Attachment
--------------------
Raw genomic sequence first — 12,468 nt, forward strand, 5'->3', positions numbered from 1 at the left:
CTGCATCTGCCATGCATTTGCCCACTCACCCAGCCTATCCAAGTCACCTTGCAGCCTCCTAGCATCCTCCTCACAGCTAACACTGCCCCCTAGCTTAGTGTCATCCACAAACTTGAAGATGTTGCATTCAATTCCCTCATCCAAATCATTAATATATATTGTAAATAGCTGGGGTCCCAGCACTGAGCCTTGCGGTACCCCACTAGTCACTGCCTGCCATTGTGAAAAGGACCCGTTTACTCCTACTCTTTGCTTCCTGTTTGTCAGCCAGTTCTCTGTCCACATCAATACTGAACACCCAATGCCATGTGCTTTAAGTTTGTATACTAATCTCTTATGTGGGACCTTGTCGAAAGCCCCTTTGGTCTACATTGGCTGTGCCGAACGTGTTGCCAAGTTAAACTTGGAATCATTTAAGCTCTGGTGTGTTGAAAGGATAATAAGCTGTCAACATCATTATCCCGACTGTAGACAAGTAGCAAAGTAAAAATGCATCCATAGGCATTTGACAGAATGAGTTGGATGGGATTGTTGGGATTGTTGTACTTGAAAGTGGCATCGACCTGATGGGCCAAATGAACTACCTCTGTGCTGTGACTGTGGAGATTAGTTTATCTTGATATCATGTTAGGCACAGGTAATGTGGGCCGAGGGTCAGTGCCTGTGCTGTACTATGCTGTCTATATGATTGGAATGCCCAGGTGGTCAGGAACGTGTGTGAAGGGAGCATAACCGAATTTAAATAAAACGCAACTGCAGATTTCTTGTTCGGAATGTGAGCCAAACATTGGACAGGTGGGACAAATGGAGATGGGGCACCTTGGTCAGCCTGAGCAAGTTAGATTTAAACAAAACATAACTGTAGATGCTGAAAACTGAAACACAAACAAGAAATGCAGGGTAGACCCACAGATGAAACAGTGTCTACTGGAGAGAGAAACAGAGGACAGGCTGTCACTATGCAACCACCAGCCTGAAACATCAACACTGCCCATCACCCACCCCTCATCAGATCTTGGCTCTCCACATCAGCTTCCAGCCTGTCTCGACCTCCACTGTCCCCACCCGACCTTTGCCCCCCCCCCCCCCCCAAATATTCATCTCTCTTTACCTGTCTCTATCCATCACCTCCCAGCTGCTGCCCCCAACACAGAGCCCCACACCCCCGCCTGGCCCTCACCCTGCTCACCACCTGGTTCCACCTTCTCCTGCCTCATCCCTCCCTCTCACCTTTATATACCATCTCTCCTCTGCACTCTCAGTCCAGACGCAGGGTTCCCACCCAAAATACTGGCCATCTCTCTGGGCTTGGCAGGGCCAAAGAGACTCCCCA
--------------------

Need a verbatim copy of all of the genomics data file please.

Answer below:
Raw genomic sequence first — 12,468 nt, forward strand, 5'->3', positions numbered from 1 at the left:
CTGCATCTGCCATGCATTTGCCCACTCACCCAGCCTATCCAAGTCACCTTGCAGCCTCCTAGCATCCTCCTCACAGCTAACACTGCCCCCTAGCTTAGTGTCATCCACAAACTTGAAGATGTTGCATTCAATTCCCTCATCCAAATCATTAATATATATTGTAAATAGCTGGGGTCCCAGCACTGAGCCTTGCGGTACCCCACTAGTCACTGCCTGCCATTGTGAAAAGGACCCGTTTACTCCTACTCTTTGCTTCCTGTTTGTCAGCCAGTTCTCTGTCCACATCAATACTGAACACCCAATGCCATGTGCTTTAAGTTTGTATACTAATCTCTTATGTGGGACCTTGTCGAAAGCCCCTTTGGTCTACATTGGCTGTGCCGAACGTGTTGCCAAGTTAAACTTGGAATCATTTAAGCTCTGGTGTGTTGAAAGGATAATAAGCTGTCAACATCATTATCCCGACTGTAGACAAGTAGCAAAGTAAAAATGCATCCATAGGCATTTGACAGAATGAGTTGGATGGGATTGTTGGGATTGTTGTACTTGAAAGTGGCATCGACCTGATGGGCCAAATGAACTACCTCTGTGCTGTGACTGTGGAGATTAGTTTATCTTGATATCATGTTAGGCACAGGTAATGTGGGCCGAGGGTCAGTGCCTGTGCTGTACTATGCTGTCTATATGATTGGAATGCCCAGGTGGTCAGGAACGTGTGTGAAGGGAGCATAACCGAATTTAAATAAAACGCAACTGCAGATTTCTTGTTCGGAATGTGAGCCAAACATTGGACAGGTGGGACAAATGGAGATGGGGCACCTTGGTCAGCCTGAGCAAGTTAGATTTAAACAAAACATAACTGTAGATGCTGAAAACTGAAACACAAACAAGAAATGCAGGGTAGACCCACAGATGAAACAGTGTCTACTGGAGAGAGAAACAGAGGACAGGCTGTCACTATGCAACCACCAGCCTGAAACATCAACACTGCCCATCACCCACCCCTCATCAGATCTTGGCTCTCCACATCAGCTTCCAGCCTGTCTCGACCTCCACTGTCCCCACCCGACCTTTGCCCCCCCCCCCCCCCCAAATATTCATCTCTCTTTACCTGTCTCTATCCATCACCTCCCAGCTGCTGCCCCCAACACAGAGCCCCACACCCCCGCCTGGCCCTCACCCTGCTCACCACCTGGTTCCACCTTCTCCTGCCTCATCCCTCCCTCTCACCTTTATATACCATCTCTCCTCTGCACTCTCAGTCCAGACGCAGGGTTCCCACCCAAAATACTGGCCATCTCTCTGGGCTTGGCAGGGCCAAAGAGACTCCCCA